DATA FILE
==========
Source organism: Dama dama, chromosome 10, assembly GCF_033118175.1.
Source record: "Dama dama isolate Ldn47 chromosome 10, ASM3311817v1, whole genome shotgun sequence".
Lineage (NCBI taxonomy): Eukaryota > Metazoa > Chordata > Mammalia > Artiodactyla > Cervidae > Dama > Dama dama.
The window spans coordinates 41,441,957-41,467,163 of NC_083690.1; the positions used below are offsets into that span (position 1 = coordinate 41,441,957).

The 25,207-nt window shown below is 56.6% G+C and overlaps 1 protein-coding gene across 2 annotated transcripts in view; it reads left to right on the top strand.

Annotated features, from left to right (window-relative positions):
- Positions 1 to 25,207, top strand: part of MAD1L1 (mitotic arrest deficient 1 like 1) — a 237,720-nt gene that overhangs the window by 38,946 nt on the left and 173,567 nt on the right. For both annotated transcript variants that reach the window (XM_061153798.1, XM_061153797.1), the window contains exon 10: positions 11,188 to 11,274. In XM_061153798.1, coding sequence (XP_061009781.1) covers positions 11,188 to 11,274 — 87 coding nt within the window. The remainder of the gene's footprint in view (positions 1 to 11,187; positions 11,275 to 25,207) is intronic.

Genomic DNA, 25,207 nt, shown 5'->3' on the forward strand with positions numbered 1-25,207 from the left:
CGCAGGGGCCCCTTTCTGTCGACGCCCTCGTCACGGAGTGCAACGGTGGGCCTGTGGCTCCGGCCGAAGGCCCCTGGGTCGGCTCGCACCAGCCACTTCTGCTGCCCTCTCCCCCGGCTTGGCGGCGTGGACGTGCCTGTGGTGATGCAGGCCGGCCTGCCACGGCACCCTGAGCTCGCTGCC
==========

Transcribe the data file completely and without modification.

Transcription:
Source organism: Dama dama, chromosome 10, assembly GCF_033118175.1.
Source record: "Dama dama isolate Ldn47 chromosome 10, ASM3311817v1, whole genome shotgun sequence".
Lineage (NCBI taxonomy): Eukaryota > Metazoa > Chordata > Mammalia > Artiodactyla > Cervidae > Dama > Dama dama.
The window spans coordinates 41,441,957-41,467,163 of NC_083690.1; the positions used below are offsets into that span (position 1 = coordinate 41,441,957).

The 25,207-nt window shown below is 56.6% G+C and overlaps 1 protein-coding gene across 2 annotated transcripts in view; it reads left to right on the top strand.

Annotated features, from left to right (window-relative positions):
- Positions 1 to 25,207, top strand: part of MAD1L1 (mitotic arrest deficient 1 like 1) — a 237,720-nt gene that overhangs the window by 38,946 nt on the left and 173,567 nt on the right. For both annotated transcript variants that reach the window (XM_061153798.1, XM_061153797.1), the window contains exon 10: positions 11,188 to 11,274. In XM_061153798.1, coding sequence (XP_061009781.1) covers positions 11,188 to 11,274 — 87 coding nt within the window. The remainder of the gene's footprint in view (positions 1 to 11,187; positions 11,275 to 25,207) is intronic.

Genomic DNA, 25,207 nt, shown 5'->3' on the forward strand with positions numbered 1-25,207 from the left:
CGCAGGGGCCCCTTTCTGTCGACGCCCTCGTCACGGAGTGCAACGGTGGGCCTGTGGCTCCGGCCGAAGGCCCCTGGGTCGGCTCGCACCAGCCACTTCTGCTGCCCTCTCCCCCGGCTTGGCGGCGTGGACGTGCCTGTGGTGATGCAGGCCGGCCTGCCACGGCACCCTGAGCTCGCTGCC